Atropine pharmacokinetics and pharmacodynamics following endotracheal versus endobronchial administration in dogs

Gideon Paret, Ram Mazkereth, Ron Sella, Shlomo Almog, Haim Mayan, Dan Lotan, Ron Ben-Abraham, Zohar Barzilay, David Ezra

Research output: Contribution to journalArticlepeer-review


Emergency endotracheal and endobronchial drug administration provide an effective alternative for intravenous drug delivery during cardiopulmonary resuscitation. The purpose of the present study was to determine the immediate pharmacokinetic and pharmacodynamic properties of atropine following administration by either of these routes. Atropine (0.02 mg/kg) was given to seven anaesthetized mongrel dogs. Each dog was studied twice: once when atropine was injected into the endotracheal tube, and on another day when atropine was given via a flexible catheter wedged into a peripheral bronchus. Plasma atropine concentrations and blood gases were measured during 60 min following drug administration. Both routes of atropine administration differed significantly in three measures: the maximal atropine concentration (C(max)) was significantly higher with the endobronchial administration 40.0±7.8 ng/ml compared to 23.9±5 ng/ml endotracheally (P=0.008); atropine's elimination (t(1/2β)) half-life was significantly longer with the endobronchial route (39.3±5.2 min vs. 28.0±7.9 min; P=0.05); Endobronchial administration resulted in an increase of 16% in heart rate, beginning immediately after drug delivery and peaking after 5 min. Other pharmacokinetic parameters were not significantly different. We conclude that endobronchial administration of atropine has a clear advantage over the endotracheal route. Copyright (C) 1999 Elsevier Science Ireland Ltd.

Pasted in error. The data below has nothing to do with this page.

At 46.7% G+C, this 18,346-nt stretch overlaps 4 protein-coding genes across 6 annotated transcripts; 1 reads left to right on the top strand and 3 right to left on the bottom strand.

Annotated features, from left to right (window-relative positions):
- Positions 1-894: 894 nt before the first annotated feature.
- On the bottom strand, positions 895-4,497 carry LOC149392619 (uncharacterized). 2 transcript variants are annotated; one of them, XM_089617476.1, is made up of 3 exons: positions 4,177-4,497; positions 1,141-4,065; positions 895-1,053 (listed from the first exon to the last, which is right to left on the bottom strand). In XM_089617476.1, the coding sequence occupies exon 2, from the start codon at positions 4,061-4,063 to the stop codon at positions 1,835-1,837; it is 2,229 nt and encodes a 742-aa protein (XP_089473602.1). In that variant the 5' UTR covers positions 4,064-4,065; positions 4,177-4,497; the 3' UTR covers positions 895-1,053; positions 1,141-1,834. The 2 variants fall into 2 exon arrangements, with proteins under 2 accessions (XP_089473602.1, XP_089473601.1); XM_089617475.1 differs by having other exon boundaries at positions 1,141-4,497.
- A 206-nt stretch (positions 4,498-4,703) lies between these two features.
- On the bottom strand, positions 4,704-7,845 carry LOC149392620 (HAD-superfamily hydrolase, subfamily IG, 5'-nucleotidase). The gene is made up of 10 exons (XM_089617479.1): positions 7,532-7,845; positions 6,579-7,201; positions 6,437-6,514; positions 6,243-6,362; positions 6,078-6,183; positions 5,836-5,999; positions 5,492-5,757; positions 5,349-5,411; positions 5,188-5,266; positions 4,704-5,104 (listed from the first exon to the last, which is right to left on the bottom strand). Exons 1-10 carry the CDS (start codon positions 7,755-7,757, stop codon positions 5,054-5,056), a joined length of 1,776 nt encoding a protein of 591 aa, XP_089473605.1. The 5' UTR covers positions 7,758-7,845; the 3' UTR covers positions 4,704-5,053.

Original languageEnglish
Pages (from-to)57-62
Number of pages6
Issue number1
StatePublished - Jun 1999
Externally publishedYes


  • Atropine
  • Endobronchial
  • Endotracheal
  • Intubation
  • Pharmacokinetics
  • Resuscitation


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